China: Alleged Xinjiang hijackers dead
|Publisher||Radio Free Asia|
|Publication Date||2 July 2012|
|Cite as||Radio Free Asia, China: Alleged Xinjiang hijackers dead, 2 July 2012, available at: http://www.refworld.org/docid/500024fa1a.html [accessed 31 May 2016]|
|Disclaimer||This is not a UNHCR publication. UNHCR is not responsible for, nor does it necessarily endorse, its content. Any views expressed are solely those of the author or publisher and do not necessarily reflect those of UNHCR, the United Nations or its Member States.|
Two of the Uyghurs suspected of attempting a terrorist attack have died in custody.
Map showing the location of Hotan in the Xinjiang Uyghur Autonomous Region. RFA
Two of the six Uyghur men who allegedly tried to hijack a plane in China's troubled northwestern Xinjiang region have died in hospital, state media reported Monday, while exile groups disputed the official version of events.
The two died from injuries sustained in their foiled attack on Friday's flight from Hotan, the state-run Global Times newspaper reported.
The group attempted to ignite explosives and used a crutch to try to break into the cockpit on the Tianjin Airways flight bound for the regional capital Urumqi before passengers and crew subdued them, the paper said.
The plane returned to the Hotan airport 22 minutes after takeoff and the six were taken into police custody.
Authorities have labeled the incident, which comes ahead of a sensitive anniversary of ethnic violence in the region, a terrorist attack.
"This is a serious case of terrorism by hijacking a plane and the whole world should condemn this kind of ... violent act," Foreign Ministry Spokesman Liu Weimin said at a briefing Monday.
Overseas Uyghur rights groups have disputed claims of the hijacking, saying local sources in Hotan report the plane turned around after a fight broke out between Uyghur and Han Chinese passengers over seating arrangements.
Dolkun Isa, general secretary of the exile World Uyghur Congress (WUC), said Monday that the death of the two suspects raised further suspicions of official claims.
"Authorities captured six people and had a chance to bring them to court to show what really happened in the incident. If China were a country ruled by law, they could have done this, but not doing so was a mistake."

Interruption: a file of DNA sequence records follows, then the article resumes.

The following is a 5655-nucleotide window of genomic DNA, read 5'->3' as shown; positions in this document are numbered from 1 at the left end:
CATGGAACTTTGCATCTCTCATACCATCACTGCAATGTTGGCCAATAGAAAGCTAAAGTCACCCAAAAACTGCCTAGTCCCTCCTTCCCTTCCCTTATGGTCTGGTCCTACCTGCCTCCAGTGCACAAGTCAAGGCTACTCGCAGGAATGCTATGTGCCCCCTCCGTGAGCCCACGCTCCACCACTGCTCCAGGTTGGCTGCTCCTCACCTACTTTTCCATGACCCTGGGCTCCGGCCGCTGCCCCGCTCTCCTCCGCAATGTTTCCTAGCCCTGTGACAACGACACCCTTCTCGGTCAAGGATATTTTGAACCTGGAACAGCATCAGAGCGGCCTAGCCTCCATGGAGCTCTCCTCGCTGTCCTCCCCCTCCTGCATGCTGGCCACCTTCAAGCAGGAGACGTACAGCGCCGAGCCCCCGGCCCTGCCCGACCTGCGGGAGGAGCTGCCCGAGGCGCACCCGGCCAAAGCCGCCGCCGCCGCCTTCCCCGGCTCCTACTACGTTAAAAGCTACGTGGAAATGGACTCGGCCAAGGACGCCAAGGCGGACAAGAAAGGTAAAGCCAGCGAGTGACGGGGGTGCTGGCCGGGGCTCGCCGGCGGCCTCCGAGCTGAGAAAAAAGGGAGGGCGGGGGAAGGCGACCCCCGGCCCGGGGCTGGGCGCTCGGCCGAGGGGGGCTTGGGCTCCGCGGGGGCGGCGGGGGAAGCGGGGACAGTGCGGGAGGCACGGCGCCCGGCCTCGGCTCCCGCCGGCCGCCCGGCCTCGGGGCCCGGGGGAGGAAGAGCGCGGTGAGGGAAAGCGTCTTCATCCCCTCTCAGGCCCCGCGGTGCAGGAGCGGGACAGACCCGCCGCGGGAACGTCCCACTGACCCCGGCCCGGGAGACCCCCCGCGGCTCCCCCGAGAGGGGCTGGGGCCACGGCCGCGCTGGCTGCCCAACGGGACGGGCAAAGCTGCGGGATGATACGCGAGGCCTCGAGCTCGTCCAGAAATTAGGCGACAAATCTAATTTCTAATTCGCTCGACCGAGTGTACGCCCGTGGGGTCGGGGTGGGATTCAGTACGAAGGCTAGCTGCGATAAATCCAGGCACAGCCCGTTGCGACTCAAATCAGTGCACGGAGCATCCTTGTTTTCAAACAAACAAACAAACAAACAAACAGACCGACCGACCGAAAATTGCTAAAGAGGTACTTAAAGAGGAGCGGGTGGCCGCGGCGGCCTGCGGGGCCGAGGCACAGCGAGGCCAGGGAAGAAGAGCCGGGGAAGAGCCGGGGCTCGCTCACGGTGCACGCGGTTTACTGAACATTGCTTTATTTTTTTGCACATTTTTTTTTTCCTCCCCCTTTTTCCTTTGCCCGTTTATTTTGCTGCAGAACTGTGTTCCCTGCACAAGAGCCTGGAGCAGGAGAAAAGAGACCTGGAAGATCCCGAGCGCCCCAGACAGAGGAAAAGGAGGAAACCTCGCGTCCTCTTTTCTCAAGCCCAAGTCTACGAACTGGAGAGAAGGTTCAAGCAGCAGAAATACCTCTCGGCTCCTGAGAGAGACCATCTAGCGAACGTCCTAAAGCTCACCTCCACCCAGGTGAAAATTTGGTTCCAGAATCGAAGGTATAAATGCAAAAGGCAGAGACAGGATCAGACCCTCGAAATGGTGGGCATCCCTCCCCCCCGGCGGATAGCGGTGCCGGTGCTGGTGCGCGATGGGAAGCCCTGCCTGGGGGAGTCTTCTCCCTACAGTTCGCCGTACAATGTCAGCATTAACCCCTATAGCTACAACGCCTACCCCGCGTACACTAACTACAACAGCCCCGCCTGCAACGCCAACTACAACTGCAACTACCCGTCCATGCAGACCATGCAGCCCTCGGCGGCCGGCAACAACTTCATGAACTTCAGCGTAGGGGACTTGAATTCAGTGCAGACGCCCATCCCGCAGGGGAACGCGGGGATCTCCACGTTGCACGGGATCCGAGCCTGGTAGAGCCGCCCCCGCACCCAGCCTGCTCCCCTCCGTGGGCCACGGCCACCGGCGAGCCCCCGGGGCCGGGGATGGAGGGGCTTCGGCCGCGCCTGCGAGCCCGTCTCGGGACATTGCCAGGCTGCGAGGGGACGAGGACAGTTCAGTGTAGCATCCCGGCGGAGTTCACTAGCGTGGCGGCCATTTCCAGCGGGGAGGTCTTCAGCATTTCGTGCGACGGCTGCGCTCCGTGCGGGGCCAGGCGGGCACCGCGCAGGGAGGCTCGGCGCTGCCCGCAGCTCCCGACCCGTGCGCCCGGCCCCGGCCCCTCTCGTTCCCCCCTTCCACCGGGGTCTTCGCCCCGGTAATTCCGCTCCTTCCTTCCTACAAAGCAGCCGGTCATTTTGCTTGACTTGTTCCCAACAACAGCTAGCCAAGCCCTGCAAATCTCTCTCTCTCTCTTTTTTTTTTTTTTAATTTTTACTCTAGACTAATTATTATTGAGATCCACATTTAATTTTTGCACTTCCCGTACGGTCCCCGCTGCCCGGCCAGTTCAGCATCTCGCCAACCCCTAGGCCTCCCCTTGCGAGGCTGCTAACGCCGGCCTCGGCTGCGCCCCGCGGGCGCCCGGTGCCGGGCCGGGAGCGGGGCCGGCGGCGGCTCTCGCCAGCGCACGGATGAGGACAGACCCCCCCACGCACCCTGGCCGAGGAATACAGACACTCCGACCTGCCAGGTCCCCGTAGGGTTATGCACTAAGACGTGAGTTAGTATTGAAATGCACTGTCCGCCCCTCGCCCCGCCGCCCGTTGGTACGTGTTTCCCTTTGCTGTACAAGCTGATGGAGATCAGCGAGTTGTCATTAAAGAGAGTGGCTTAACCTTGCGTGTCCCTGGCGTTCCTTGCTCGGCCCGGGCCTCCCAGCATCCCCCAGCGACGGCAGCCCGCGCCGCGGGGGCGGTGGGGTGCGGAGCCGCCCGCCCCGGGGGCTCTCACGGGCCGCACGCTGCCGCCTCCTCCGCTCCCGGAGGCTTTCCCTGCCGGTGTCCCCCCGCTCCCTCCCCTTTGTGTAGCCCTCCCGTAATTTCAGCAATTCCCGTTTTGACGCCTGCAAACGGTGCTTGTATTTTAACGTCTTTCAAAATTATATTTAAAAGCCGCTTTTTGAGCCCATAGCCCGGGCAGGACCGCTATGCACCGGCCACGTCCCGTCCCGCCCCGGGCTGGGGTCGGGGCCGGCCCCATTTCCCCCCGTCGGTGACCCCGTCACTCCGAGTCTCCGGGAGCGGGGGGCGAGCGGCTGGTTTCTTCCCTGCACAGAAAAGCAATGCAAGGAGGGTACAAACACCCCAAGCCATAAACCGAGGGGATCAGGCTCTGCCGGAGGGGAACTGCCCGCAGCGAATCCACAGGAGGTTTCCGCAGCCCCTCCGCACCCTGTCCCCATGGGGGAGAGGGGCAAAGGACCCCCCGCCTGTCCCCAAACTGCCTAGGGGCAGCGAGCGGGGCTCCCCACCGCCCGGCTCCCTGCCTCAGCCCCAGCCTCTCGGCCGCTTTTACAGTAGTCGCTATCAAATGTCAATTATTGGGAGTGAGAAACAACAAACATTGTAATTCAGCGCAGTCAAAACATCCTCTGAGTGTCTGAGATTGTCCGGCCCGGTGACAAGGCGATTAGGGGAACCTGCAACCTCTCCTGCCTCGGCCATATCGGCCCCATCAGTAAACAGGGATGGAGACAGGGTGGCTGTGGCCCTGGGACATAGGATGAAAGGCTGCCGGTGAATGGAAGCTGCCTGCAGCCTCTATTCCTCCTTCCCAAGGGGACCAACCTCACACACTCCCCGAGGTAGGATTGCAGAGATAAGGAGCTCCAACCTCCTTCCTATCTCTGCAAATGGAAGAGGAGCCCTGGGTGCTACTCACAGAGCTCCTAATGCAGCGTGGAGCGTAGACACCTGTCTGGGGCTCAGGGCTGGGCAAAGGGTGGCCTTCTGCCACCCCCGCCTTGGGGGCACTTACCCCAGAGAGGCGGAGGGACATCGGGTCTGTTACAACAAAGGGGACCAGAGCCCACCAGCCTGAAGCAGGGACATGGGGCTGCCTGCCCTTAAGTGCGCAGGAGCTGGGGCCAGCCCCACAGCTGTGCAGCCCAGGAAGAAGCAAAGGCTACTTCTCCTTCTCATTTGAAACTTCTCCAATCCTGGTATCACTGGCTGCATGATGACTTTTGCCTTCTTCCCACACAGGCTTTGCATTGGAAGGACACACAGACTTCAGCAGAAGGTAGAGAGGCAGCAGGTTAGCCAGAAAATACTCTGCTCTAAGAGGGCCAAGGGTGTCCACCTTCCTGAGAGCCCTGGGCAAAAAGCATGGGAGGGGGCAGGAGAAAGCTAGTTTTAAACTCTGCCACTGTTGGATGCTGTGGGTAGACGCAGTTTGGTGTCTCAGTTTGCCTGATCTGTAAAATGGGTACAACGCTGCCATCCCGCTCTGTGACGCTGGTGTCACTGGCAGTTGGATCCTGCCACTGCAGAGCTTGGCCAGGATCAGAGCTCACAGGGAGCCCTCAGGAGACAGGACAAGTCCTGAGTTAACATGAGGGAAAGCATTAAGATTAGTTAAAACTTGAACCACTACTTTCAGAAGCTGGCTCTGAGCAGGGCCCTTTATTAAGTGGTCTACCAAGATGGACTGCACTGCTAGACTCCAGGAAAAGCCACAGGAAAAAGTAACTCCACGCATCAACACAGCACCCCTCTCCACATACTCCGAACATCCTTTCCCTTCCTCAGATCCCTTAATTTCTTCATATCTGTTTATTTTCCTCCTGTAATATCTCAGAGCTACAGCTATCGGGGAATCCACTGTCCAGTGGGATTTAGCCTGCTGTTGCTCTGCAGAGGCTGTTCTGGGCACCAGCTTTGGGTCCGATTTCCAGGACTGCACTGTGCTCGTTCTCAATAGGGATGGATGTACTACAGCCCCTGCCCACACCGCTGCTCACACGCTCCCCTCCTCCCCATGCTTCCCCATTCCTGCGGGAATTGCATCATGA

He accused authorities of blocking information about the incident and added that the secrecy around the case was symptomatic of a political climate that provokes unrest in the region.
"The handling of this incident really shows the reason why other incidents happen," he said.
The six suspects – Musa Yusup, Ababekri Ibrahim, Ershidinqari Imin, Memeteli Yusup, Yasin Memet, and Omer Imin – are all from the southern city of Kashgar and between 26 and 30 years old, Xinjiang spokeswoman Hou Hanmin said.
The names of the two who died have not been released.
Two other suspects who reportedly injured themselves in the incident are being treated in the hospital, state media reported.
The suspects' deaths come a year after July 2011 clashes between police and Uyghur protesters in Hotan and a series of knife and bomb attacks in Kashgar.
Four Uyghurs were sentenced to death for the violence that left 32 people dead, and that summer officials launched a two-month "strike hard" campaign, which they said was aimed at "destroying a number of violent terrorist groups and ensuring the region's stability."
In recent months, Hotan has also been the scene of house-to-house searches, restrictions on religious clothing, and a raid on a religious school.
The hijacking incident also comes ahead of the anniversary of July 5, 2009 ethnic violence in Urumqi, when tensions between Uyghurs and Han Chinese erupted in riots that left 200 people dead, according to official figures, though exile groups put the figure higher.
China ramped up its anti-terrorism campaign in the resource-rich region after the Urumqi violence, which it blamed on "outside forces."
Chinese authorities, wary of instability and the threat to the ruling Communist Party's grip on power, often link Uyghurs in Xinjiang to violent separatist groups, including the Al-Qaeda terror network.
But experts familiar with the region have said China has exaggerated the threat from Uyghur "separatists" and used its "war on terror" to take the heat off of domestic policies that cause unrest.
Uyghurs say they are subjected to political control and persecution for seeking meaningful autonomy in their homeland and are denied economic opportunities stemming from Beijing's rapid development of the troubled region.
Reported by RFA's Uyghur service. Translated by Mamatjan Juma. Written in English by Rachel Vandenbrink.